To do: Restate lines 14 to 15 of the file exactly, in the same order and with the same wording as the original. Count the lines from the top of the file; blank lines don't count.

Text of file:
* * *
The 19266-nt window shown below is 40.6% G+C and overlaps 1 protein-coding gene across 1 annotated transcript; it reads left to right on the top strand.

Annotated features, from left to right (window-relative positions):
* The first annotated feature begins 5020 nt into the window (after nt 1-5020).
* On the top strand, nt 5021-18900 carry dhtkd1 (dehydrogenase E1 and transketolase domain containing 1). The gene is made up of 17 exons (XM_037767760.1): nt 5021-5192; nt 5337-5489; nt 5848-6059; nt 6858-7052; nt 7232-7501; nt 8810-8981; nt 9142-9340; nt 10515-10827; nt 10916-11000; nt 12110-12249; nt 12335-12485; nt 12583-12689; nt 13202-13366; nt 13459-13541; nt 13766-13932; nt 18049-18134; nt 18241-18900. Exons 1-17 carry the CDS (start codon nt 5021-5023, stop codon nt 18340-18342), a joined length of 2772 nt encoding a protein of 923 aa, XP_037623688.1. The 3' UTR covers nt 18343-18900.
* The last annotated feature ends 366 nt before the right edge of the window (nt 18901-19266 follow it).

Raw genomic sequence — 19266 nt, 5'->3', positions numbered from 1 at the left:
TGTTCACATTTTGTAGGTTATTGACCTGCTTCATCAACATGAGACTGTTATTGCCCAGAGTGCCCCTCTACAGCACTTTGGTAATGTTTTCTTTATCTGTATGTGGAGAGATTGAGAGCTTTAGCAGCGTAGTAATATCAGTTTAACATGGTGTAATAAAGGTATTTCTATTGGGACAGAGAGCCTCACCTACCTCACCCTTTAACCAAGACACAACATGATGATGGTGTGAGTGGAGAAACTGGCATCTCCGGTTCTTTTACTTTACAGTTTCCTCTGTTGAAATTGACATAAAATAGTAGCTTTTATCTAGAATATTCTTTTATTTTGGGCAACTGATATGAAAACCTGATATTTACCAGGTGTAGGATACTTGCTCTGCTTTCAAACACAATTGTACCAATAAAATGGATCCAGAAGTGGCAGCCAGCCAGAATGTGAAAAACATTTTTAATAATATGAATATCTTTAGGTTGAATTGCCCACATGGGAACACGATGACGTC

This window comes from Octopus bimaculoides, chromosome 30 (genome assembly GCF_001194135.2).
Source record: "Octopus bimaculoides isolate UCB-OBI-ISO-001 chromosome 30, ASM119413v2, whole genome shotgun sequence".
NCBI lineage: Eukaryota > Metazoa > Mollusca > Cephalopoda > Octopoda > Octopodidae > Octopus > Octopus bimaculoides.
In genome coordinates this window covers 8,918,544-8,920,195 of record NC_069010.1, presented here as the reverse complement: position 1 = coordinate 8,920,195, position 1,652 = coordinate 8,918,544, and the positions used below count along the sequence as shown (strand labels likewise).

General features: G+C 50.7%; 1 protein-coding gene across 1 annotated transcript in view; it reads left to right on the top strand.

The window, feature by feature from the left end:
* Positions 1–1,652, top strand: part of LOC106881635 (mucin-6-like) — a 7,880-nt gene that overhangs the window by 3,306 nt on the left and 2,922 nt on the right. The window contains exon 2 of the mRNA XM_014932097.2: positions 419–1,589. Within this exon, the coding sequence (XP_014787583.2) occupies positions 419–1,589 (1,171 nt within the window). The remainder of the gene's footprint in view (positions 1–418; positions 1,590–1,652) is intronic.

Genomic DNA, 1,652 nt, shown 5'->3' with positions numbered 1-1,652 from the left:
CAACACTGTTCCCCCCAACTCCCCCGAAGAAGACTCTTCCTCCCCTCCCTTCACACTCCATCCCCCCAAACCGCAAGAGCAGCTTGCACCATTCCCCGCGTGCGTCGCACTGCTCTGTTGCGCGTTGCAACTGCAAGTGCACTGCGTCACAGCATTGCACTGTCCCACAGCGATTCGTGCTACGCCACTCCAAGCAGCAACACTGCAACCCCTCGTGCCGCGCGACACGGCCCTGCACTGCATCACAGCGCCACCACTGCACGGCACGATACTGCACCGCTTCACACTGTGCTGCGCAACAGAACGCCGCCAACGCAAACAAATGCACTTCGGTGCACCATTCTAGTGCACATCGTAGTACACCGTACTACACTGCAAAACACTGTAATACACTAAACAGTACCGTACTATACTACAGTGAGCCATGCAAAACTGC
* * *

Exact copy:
* Positions 1–1,652, top strand: part of LOC106881635 (mucin-6-like) — a 7,880-nt gene that overhangs the window by 3,306 nt on the left and 2,922 nt on the right. The window contains exon 2 of the mRNA XM_014932097.2: positions 419–1,589. Within this exon, the coding sequence (XP_014787583.2) occupies positions 419–1,589 (1,171 nt within the window). The remainder of the gene's footprint in view (positions 1–418; positions 1,590–1,652) is intronic.

Genomic DNA, 1,652 nt, shown 5'->3' with positions numbered 1-1,652 from the left: